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                               2 of 4 DOCUMENTS

           Copyright 1996 FDCHeMedia, Inc. All Rights Reserved.
           Federal Document Clearing House Congressional Testimony

                        September 25, 1996, Wednesday

SECTION: CAPITOL HILL HEARING TESTIMONY

LENGTH: 2799 words

HEADLINE:  TESTIMONY September 25, 1996 TOM CAMPBELL CONGRESSMAN HOUSE
INTERNATIONAL RELATIONS WESTERN HEMISPHERE SITUATION IN QUEBEC

BODY:


    STATEMENT OF CONGRESSMAN TOM CAMPBELL

    BEFORE THE SUBCOMMITTEE ON THE WESTERN HEMISPHERE

    HOUSE INTERNATIONAL RELATIONS COMMITTEE

    THE ISSUE OF QUEBEC SOVEREIGNTY

    AND ITS POTENTIAL IMPACT ON THE UNITED STATES

    September 25, 1996

    Thank you, Mr. Chairman, for holding this most important hearing.

    My interest in Canada is long-held and ongoing.  As a White House Fellow, I and my colleagues chose Canada as the country we wished to visit and to study for that year.  As a professor at Stanford, teaching international commercial law and economics, where I still teach, I have been able to study the most profound changes in international trade laws affecting the United States in the last decade -- first the 1988 US-Canada Free Trade Agreement, then, in 1993, NAFTA.

    My reason for raising the question of US interests in a possible division of Canada stems both from my longtime interest in Canada, and also from my concern that these questions are not adequately being considered by our government.  In answer to the question, "Why now?" I would say this: "Why hasn't a committee of Congress held hearings on this subject sooner?"

    On October 30, 1995, the citizens of Quebec held a referendum on whether they wished to remain united with Canada or form their own independent state. This referendum was defeated by the narrowest of margins; 50.6% voted No to sovereignty, and 49.4% voted Yes.  The turnout at the polls was extremely high, with 93.5 percent of eligible Quebecers voting.  When I traveled to Canada earlier this year, I had the opportunity to speak with many Canadians of good will representing the full range of opinions on the national unity debate vis-a-vis Quebec. Each person with whom I spoke had a different perspective on the issue of separation itself, but all were unanimous in advising me that the recent referendum in Quebec was an event of critical importance in Canadian history -- despite the fact that it had gone relatively unnoticed in the United States.

    In addition, almost all were convinced that another referendum on Quebec secession would be held within the next two or three years.  Most believe that such a referendum will occur immediately following the next Quebec provincial elections in 1998.  It could, however, occur sooner if national elections do. Of course, that there likely will be another referendum on this issue does not mean that the referendum will succeed.  There is also the possibility that an accommodation can be reached between Quebec and Canada that will allow this issue to be resolved without the need for another referendum but, based on all I have learned, that contingency is quite remote.  On the contrary, I have been advised by all of the parties with whom I have met that it is likely there will be another referendum on Quebec separatism.  The only question is when it will occur.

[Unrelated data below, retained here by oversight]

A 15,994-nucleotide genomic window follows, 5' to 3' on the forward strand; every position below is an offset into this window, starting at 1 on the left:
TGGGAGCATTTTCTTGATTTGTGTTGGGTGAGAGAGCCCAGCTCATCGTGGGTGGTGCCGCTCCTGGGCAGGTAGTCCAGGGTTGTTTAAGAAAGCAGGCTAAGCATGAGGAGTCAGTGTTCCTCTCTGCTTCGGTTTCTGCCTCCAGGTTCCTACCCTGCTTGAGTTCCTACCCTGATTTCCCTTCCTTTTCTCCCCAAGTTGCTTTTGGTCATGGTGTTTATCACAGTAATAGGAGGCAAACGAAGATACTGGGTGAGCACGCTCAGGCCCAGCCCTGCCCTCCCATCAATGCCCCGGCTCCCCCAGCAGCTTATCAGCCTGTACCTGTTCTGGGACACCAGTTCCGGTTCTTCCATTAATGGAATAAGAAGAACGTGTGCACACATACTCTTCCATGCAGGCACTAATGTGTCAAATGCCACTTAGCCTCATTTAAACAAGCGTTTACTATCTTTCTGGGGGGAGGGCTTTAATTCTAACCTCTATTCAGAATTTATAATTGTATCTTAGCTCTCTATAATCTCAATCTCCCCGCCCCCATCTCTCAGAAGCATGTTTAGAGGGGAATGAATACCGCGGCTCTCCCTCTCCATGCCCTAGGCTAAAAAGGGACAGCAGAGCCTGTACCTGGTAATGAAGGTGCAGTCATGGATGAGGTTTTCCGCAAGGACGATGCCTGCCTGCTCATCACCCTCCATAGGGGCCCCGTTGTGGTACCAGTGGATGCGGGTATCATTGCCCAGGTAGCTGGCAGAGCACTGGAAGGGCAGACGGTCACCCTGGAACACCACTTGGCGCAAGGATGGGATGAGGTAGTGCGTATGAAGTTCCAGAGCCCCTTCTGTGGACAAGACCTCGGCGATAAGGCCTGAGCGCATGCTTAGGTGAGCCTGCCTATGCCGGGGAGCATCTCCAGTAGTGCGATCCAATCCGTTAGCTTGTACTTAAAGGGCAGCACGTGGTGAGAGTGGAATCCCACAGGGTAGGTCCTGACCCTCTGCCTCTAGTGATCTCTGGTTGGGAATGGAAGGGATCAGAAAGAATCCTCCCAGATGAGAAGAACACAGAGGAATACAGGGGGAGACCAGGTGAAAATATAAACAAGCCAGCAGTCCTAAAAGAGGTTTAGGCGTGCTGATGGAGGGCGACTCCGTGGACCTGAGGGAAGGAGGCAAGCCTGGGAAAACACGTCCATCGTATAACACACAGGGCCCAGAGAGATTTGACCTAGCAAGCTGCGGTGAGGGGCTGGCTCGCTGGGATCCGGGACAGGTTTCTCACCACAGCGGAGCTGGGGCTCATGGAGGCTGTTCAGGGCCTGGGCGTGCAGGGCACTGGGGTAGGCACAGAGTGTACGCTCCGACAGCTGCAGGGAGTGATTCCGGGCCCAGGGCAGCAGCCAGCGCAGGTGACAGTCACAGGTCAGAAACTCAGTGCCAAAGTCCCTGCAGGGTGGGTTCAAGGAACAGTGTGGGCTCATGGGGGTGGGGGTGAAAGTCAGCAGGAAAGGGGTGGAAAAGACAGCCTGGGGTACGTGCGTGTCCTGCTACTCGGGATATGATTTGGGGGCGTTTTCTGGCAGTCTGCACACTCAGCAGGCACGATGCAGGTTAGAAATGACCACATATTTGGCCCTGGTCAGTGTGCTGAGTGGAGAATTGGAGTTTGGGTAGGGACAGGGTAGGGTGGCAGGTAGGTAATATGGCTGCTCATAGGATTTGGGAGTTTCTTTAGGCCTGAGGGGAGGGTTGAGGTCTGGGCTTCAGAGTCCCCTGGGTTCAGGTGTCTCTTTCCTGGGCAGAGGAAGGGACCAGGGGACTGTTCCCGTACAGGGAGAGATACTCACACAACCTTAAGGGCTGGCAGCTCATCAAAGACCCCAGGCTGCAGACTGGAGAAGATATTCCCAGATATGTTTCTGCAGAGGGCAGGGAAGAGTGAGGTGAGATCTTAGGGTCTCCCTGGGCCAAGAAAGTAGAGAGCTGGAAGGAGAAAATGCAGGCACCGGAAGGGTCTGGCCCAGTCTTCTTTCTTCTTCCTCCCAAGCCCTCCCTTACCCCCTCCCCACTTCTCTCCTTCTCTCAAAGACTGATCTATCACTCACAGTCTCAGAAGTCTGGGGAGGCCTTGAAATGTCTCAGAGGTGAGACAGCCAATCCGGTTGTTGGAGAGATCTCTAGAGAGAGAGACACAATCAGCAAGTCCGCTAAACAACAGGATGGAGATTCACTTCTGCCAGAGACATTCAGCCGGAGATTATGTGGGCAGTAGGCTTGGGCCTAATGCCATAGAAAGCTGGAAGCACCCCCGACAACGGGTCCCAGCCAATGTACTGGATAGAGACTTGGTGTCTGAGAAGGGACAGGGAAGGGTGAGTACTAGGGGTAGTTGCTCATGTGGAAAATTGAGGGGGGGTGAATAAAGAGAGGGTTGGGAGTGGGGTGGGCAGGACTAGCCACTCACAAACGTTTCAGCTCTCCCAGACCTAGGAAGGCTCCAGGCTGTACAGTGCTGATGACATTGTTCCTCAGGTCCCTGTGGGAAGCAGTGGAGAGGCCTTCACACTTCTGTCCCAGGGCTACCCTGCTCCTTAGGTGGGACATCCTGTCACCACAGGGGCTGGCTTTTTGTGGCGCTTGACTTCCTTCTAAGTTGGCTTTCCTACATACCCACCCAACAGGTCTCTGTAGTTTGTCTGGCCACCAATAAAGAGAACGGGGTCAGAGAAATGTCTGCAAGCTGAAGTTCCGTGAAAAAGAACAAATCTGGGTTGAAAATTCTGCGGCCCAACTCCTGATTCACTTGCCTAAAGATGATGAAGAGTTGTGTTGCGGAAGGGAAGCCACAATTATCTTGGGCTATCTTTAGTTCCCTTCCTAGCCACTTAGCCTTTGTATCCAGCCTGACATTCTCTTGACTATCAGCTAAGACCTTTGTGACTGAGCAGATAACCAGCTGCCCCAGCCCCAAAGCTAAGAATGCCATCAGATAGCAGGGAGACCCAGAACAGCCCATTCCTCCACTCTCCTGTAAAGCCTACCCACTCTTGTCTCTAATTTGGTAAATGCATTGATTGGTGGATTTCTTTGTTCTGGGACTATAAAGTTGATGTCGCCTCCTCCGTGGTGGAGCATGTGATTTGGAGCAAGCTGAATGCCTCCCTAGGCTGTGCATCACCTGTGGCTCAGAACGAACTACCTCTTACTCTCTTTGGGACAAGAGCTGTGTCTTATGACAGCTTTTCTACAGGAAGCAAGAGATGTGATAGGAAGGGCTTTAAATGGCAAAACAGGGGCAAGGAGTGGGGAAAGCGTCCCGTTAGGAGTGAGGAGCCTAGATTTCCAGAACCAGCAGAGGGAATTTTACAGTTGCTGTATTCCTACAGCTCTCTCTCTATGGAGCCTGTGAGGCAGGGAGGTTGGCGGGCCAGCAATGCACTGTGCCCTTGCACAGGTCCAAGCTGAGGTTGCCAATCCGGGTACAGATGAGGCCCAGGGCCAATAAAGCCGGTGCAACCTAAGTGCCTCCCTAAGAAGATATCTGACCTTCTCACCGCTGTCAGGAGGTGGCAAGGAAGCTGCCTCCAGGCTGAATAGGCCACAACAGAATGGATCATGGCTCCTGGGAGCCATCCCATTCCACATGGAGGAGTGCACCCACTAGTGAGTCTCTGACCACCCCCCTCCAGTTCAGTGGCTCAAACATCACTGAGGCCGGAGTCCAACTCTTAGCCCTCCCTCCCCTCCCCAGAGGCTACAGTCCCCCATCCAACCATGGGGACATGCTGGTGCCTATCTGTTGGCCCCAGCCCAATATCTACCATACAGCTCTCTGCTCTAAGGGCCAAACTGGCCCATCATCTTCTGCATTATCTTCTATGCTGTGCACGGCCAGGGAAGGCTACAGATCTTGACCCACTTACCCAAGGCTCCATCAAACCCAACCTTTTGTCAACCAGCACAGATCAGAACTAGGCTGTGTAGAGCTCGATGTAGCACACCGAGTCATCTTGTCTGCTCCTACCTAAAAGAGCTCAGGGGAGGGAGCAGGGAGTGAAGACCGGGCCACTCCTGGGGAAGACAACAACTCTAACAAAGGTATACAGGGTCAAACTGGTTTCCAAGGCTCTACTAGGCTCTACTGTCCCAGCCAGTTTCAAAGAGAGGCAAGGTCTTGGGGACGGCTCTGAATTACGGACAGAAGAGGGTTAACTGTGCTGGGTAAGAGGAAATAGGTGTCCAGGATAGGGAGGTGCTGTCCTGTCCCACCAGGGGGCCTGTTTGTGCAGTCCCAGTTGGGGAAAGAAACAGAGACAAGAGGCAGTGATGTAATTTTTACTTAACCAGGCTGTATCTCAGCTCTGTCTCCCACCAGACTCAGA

Thus, given the closeness of the vote in the last referendum, is there a real question that this issue will come up again and that this time Quebec will vote to secede? Absolutely.

    Therefore, on my return to the US, I resolved to learn more about how a potential independent Quebec might affect the interests of the United States. After further thought and discussion with various experts on Canada, I concluded that US interests in this matter were real and possibly far reaching.  Yet, despite the fact that Canada is our greatest trading partner and one of our closest allies, there has been little attention paid by the US Congress or the Administration to the specific consequences to the US should a change occur in the status of the Canadian federation.  For this reason, I asked the Chairman to schedule this hearing for the purpose of clarifying the stakes for the United States should partition occur, hoping as I did so to generate concrete recommendations for US policy to safeguard our national interests.  My hope also is that this hearing will raise the awareness of the American people and the Congress to this compelling event in the history of our friends north of the
border.  I am deeply grateful to the Chairman for scheduling these hearings. Where others have been content to look away and pray for the best, he has been willing to become involved.

    I hope that our panel of US experts on Canada will be able today to assist the Congress in answering the following questions:

    First, if there is agreement among our panel of experts that there is a strong likelihood that there will be another referendum in Quebec? What factors might affect the timing of such a vote? Is there any way for the United States to predict the imminence of such a referendum, if not the outcome?

    It has been widely speculated that, if another referendum is to occur, it would be held within the next three years.  Factors that may affect the timing of such a referendum could include the anticipation of parliamentary elections in 1998.  The outcome of a legal dispute that has arisen over how the Canadian Constitution plays into this equation could bring the date of another referendum forward.  The legal dispute to which I refer was filed by Mr. Guy Bertrand, a Quebec City attorney, who is challenging Quebec's unilateral right to secede under the Canadian Constitution.  Mr. Bertrand's suit requests a permanent injunction against the holding of any future referenda that could lead to unilateral secession of Quebec from Canada.  Quebec opposes the injunction, and the Canadian government has intervened arguing that a Quebec referendum to secede would merely be expressive and would still require Quebec to negotiate with Canada.  Alternatively, it argues, a constitutional amendment would be